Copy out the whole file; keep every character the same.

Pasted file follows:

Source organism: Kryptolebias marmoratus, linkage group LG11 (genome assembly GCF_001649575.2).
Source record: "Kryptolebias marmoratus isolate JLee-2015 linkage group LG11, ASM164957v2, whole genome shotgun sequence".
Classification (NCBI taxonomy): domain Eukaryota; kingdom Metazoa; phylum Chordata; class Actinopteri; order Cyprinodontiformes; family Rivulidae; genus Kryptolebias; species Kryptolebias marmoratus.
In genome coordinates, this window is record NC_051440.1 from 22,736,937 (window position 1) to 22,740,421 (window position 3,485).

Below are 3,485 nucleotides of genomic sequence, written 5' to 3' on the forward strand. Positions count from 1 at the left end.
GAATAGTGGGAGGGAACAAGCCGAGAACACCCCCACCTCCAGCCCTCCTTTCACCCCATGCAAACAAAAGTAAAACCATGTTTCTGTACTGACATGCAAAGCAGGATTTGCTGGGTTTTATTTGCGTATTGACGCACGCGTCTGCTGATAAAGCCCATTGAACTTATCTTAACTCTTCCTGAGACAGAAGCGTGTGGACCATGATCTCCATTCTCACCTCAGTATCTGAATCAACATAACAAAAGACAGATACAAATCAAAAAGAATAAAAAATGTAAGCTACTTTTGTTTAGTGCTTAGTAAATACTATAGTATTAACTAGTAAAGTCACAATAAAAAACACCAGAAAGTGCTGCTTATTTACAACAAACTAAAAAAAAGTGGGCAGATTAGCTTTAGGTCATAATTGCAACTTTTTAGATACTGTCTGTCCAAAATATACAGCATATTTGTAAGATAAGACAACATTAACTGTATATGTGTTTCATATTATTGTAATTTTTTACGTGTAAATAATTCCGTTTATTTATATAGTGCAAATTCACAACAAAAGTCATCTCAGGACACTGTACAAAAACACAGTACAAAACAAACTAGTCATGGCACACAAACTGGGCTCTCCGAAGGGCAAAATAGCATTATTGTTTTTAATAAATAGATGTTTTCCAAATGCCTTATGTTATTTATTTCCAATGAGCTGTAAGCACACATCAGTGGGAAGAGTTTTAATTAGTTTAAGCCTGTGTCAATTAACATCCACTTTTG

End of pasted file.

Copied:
Source organism: Kryptolebias marmoratus, linkage group LG11 (genome assembly GCF_001649575.2).
Source record: "Kryptolebias marmoratus isolate JLee-2015 linkage group LG11, ASM164957v2, whole genome shotgun sequence".
Classification (NCBI taxonomy): domain Eukaryota; kingdom Metazoa; phylum Chordata; class Actinopteri; order Cyprinodontiformes; family Rivulidae; genus Kryptolebias; species Kryptolebias marmoratus.
In genome coordinates, this window is record NC_051440.1 from 22,736,937 (window position 1) to 22,740,421 (window position 3,485).

Below are 3,485 nucleotides of genomic sequence, written 5' to 3' on the forward strand. Positions count from 1 at the left end.
GAATAGTGGGAGGGAACAAGCCGAGAACACCCCCACCTCCAGCCCTCCTTTCACCCCATGCAAACAAAAGTAAAACCATGTTTCTGTACTGACATGCAAAGCAGGATTTGCTGGGTTTTATTTGCGTATTGACGCACGCGTCTGCTGATAAAGCCCATTGAACTTATCTTAACTCTTCCTGAGACAGAAGCGTGTGGACCATGATCTCCATTCTCACCTCAGTATCTGAATCAACATAACAAAAGACAGATACAAATCAAAAAGAATAAAAAATGTAAGCTACTTTTGTTTAGTGCTTAGTAAATACTATAGTATTAACTAGTAAAGTCACAATAAAAAACACCAGAAAGTGCTGCTTATTTACAACAAACTAAAAAAAAGTGGGCAGATTAGCTTTAGGTCATAATTGCAACTTTTTAGATACTGTCTGTCCAAAATATACAGCATATTTGTAAGATAAGACAACATTAACTGTATATGTGTTTCATATTATTGTAATTTTTTACGTGTAAATAATTCCGTTTATTTATATAGTGCAAATTCACAACAAAAGTCATCTCAGGACACTGTACAAAAACACAGTACAAAACAAACTAGTCATGGCACACAAACTGGGCTCTCCGAAGGGCAAAATAGCATTATTGTTTTTAATAAATAGATGTTTTCCAAATGCCTTATGTTATTTATTTCCAATGAGCTGTAAGCACACATCAGTGGGAAGAGTTTTAATTAGTTTAAGCCTGTGTCAATTAACATCCACTTTTG